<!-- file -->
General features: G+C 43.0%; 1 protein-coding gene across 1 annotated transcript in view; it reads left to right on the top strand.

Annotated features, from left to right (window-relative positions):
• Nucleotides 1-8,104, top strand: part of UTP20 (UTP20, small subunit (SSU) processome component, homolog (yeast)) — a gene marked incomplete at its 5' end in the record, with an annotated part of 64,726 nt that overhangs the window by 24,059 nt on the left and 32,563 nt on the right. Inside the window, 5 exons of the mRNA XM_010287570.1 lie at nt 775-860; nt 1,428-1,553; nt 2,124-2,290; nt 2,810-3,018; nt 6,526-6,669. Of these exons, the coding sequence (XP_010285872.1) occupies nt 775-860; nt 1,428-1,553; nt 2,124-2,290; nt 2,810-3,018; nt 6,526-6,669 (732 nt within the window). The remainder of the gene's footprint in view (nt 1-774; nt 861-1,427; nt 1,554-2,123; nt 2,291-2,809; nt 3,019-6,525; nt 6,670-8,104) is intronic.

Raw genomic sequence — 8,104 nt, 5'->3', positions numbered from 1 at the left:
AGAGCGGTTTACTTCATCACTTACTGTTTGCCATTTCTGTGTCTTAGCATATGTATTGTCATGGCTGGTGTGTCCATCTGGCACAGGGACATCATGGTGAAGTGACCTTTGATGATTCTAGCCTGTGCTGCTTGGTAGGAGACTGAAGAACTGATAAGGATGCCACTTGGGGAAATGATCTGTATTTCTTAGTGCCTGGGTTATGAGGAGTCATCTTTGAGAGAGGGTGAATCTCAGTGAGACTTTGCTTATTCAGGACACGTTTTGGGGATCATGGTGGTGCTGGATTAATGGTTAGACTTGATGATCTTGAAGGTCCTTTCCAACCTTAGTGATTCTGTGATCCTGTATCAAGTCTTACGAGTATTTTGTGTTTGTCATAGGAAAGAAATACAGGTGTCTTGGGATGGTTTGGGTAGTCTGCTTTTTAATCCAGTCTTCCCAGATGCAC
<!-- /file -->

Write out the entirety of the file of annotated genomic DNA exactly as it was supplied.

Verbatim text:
General features: G+C 43.0%; 1 protein-coding gene across 1 annotated transcript in view; it reads left to right on the top strand.

Annotated features, from left to right (window-relative positions):
• Nucleotides 1-8,104, top strand: part of UTP20 (UTP20, small subunit (SSU) processome component, homolog (yeast)) — a gene marked incomplete at its 5' end in the record, with an annotated part of 64,726 nt that overhangs the window by 24,059 nt on the left and 32,563 nt on the right. Inside the window, 5 exons of the mRNA XM_010287570.1 lie at nt 775-860; nt 1,428-1,553; nt 2,124-2,290; nt 2,810-3,018; nt 6,526-6,669. Of these exons, the coding sequence (XP_010285872.1) occupies nt 775-860; nt 1,428-1,553; nt 2,124-2,290; nt 2,810-3,018; nt 6,526-6,669 (732 nt within the window). The remainder of the gene's footprint in view (nt 1-774; nt 861-1,427; nt 1,554-2,123; nt 2,291-2,809; nt 3,019-6,525; nt 6,670-8,104) is intronic.

Raw genomic sequence — 8,104 nt, 5'->3', positions numbered from 1 at the left:
AGAGCGGTTTACTTCATCACTTACTGTTTGCCATTTCTGTGTCTTAGCATATGTATTGTCATGGCTGGTGTGTCCATCTGGCACAGGGACATCATGGTGAAGTGACCTTTGATGATTCTAGCCTGTGCTGCTTGGTAGGAGACTGAAGAACTGATAAGGATGCCACTTGGGGAAATGATCTGTATTTCTTAGTGCCTGGGTTATGAGGAGTCATCTTTGAGAGAGGGTGAATCTCAGTGAGACTTTGCTTATTCAGGACACGTTTTGGGGATCATGGTGGTGCTGGATTAATGGTTAGACTTGATGATCTTGAAGGTCCTTTCCAACCTTAGTGATTCTGTGATCCTGTATCAAGTCTTACGAGTATTTTGTGTTTGTCATAGGAAAGAAATACAGGTGTCTTGGGATGGTTTGGGTAGTCTGCTTTTTAATCCAGTCTTCCCAGATGCAC